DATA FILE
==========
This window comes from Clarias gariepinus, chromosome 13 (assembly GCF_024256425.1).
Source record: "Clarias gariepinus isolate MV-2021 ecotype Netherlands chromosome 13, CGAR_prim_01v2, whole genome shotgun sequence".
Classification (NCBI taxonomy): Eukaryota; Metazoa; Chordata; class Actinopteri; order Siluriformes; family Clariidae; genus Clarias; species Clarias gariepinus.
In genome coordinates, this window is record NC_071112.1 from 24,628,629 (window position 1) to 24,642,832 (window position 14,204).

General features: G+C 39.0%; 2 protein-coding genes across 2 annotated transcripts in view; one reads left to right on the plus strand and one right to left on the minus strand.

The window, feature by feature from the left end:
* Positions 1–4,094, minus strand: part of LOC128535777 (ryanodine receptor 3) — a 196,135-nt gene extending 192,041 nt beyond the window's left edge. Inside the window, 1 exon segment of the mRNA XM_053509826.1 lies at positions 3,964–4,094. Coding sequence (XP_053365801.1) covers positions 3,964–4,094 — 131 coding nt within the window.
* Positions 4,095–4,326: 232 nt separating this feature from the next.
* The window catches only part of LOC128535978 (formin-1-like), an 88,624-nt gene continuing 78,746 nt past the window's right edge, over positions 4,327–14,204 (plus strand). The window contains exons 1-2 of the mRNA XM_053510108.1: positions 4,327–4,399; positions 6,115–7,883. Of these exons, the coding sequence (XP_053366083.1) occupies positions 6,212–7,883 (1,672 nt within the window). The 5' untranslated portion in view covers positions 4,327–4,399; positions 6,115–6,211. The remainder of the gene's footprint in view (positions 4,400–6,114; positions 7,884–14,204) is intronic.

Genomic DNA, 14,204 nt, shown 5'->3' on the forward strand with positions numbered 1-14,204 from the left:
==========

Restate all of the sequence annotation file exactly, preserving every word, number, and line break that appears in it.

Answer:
This window comes from Clarias gariepinus, chromosome 13 (assembly GCF_024256425.1).
Source record: "Clarias gariepinus isolate MV-2021 ecotype Netherlands chromosome 13, CGAR_prim_01v2, whole genome shotgun sequence".
Classification (NCBI taxonomy): Eukaryota; Metazoa; Chordata; class Actinopteri; order Siluriformes; family Clariidae; genus Clarias; species Clarias gariepinus.
In genome coordinates, this window is record NC_071112.1 from 24,628,629 (window position 1) to 24,642,832 (window position 14,204).

General features: G+C 39.0%; 2 protein-coding genes across 2 annotated transcripts in view; one reads left to right on the plus strand and one right to left on the minus strand.

The window, feature by feature from the left end:
* Positions 1–4,094, minus strand: part of LOC128535777 (ryanodine receptor 3) — a 196,135-nt gene extending 192,041 nt beyond the window's left edge. Inside the window, 1 exon segment of the mRNA XM_053509826.1 lies at positions 3,964–4,094. Coding sequence (XP_053365801.1) covers positions 3,964–4,094 — 131 coding nt within the window.
* Positions 4,095–4,326: 232 nt separating this feature from the next.
* The window catches only part of LOC128535978 (formin-1-like), an 88,624-nt gene continuing 78,746 nt past the window's right edge, over positions 4,327–14,204 (plus strand). The window contains exons 1-2 of the mRNA XM_053510108.1: positions 4,327–4,399; positions 6,115–7,883. Of these exons, the coding sequence (XP_053366083.1) occupies positions 6,212–7,883 (1,672 nt within the window). The 5' untranslated portion in view covers positions 4,327–4,399; positions 6,115–6,211. The remainder of the gene's footprint in view (positions 4,400–6,114; positions 7,884–14,204) is intronic.

Genomic DNA, 14,204 nt, shown 5'->3' on the forward strand with positions numbered 1-14,204 from the left: